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Genesis 24 – 27

Weekly Deep Dive
Weekly Deep Dive
Genesis 24 - 27
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Abraham’s servant to find Rebekah. Rebekah, a woman like Abraham. Isaac and Rebekah just like Abraham and Sarah. Jacob and Esau.

8 responses on "Genesis 24 - 27"

  1. I just realized I made a mistake in this week’s episode. I believe I said Esau married an Egyptian wife when in fact he married Hittite wives. Sorry.

  2. The JST for Genesis 24:2 states that Abraham asked his servant to put his hand under his hand not his thigh. I find this omission on your part surprising,

    • I am so glad you brought this up and thanks for giving me a chance to explain! There is a reason we went with the typical Biblical translation in this case rather than the JST version, but as we got into the story of the servant and Rebekah, this detail fell by the wayside. This is a subject I want to handle with a lot of care, much like the story of Ham and Noah, I feel there is a crass way of handling the subject, and a meaningful yet sensitive way to handle it. And while Nate and I enjoy a good laugh every now and then on the show, this is something that deserves a more respectful approach to understanding the significance of this action and not a light-hearted interpretation. In the Joseph Smith Translation of the Bible, he actually translates it as both hand and thigh. He uses hand in the instance we saw with this weeks reading in Genesis 24:9, but in Genesis 47:29 he leaves the word as thigh. Also, the act of placing his hand in Abraham’s hand does not mean he does not also place it under his ‘thigh’ as well. It could just as easily be another layer of discretion.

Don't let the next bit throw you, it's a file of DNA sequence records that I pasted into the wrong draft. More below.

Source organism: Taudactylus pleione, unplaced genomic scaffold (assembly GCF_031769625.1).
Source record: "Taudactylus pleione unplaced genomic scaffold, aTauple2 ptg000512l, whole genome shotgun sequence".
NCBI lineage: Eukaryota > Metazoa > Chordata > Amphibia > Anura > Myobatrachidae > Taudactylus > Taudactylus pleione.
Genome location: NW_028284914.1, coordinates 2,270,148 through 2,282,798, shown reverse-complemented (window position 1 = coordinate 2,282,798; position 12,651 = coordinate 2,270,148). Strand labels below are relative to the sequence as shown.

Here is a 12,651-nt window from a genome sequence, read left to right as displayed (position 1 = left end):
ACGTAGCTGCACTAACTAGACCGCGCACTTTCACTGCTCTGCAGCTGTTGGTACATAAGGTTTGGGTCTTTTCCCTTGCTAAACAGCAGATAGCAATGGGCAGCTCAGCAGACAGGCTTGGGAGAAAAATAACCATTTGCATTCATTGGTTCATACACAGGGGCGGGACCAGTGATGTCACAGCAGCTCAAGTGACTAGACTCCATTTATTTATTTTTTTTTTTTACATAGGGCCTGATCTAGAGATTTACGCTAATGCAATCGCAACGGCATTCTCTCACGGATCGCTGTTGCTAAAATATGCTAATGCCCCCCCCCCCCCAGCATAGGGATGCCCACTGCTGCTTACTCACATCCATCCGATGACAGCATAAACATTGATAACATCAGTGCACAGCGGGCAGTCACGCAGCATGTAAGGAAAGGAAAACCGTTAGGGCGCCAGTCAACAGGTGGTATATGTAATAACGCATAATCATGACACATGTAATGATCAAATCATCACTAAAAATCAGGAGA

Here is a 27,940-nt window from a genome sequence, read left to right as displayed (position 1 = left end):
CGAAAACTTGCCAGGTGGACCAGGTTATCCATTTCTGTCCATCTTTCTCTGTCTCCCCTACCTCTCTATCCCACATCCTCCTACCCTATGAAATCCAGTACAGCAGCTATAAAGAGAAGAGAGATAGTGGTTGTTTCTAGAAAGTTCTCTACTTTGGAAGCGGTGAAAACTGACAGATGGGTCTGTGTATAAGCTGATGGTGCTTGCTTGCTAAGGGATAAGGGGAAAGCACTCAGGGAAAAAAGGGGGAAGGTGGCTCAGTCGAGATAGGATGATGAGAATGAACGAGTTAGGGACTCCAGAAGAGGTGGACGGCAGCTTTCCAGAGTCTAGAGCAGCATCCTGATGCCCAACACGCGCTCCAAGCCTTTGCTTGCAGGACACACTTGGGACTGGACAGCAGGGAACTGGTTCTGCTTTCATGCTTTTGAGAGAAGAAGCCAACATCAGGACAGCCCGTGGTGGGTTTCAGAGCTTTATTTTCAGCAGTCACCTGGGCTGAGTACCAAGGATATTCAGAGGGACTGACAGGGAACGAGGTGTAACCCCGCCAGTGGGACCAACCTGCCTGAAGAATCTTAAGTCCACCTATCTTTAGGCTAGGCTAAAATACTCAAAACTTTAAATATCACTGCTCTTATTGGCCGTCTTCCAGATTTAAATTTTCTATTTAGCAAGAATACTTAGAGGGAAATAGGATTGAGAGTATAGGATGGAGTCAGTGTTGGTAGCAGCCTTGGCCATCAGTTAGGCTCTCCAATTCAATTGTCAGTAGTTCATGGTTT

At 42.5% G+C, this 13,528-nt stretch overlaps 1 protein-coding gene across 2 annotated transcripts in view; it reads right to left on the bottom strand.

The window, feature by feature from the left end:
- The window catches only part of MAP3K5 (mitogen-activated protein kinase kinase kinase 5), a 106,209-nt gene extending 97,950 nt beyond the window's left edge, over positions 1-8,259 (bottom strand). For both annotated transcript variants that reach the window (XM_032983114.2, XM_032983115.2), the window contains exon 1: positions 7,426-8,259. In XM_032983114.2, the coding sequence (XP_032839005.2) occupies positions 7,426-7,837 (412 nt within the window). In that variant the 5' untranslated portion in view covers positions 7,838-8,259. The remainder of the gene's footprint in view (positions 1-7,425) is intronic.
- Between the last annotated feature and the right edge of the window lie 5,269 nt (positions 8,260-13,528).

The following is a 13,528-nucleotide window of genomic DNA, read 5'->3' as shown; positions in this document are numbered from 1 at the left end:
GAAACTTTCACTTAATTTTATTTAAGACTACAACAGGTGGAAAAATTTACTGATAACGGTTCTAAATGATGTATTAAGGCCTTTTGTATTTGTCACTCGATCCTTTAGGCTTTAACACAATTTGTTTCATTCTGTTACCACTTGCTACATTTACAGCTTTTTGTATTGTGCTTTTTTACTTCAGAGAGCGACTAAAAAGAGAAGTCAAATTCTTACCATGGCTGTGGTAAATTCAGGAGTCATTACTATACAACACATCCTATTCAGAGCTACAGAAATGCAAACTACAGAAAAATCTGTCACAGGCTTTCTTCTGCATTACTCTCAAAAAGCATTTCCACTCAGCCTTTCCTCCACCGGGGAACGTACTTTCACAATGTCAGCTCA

So why did we not use hand when presented with the opportunity? There are four main reasons. First – to show Abraham was putting all of the risk on himself. This is not conveyed by the act of holding hands. Abraham had everything to lose if this mission failed while the servant had everything to gain. It highlights both Abraham’s nature and the nature of his unnamed servant. Second – the major theme of these stories is the seed of Abraham – the promise to his posterity, and that he would have posterity. This was central to the oath that was made which is better portrayed in the sense that he placed his hand under the ‘thigh.’ Third – this was the legal norm for the culture at the time. This is evident in legal proceedings, oaths, and testimonies in the Ancient Near East, Greece, Indo-European, and finally Latin culture. Fourth, and finally – There is something to be learned by thinking of our testimony in terms of something sacred yet potent in it’s ability to create life. A testimony is sacred, divine and should not be taken lightly. When we say “I like to bear my testimony,” I feel it has almost become too repetitive, too flippant, or too light-hearted an expression. Understanding this history might open us up to appreciate the gravity and sensitivity to what we are doing when we do bear witness. Maybe thinking of our testimony in these terms will help us use discretion in how we share our testimony and what it means to us. That was the missing message to why we used that interpretation in our episode this week. I hope that helps, and thanks so much for reaching out to us with this question! I feel like we did this episode a disservice by bringing this up and not getting to fully explain the significance of the wording here. Also, thanks for listening!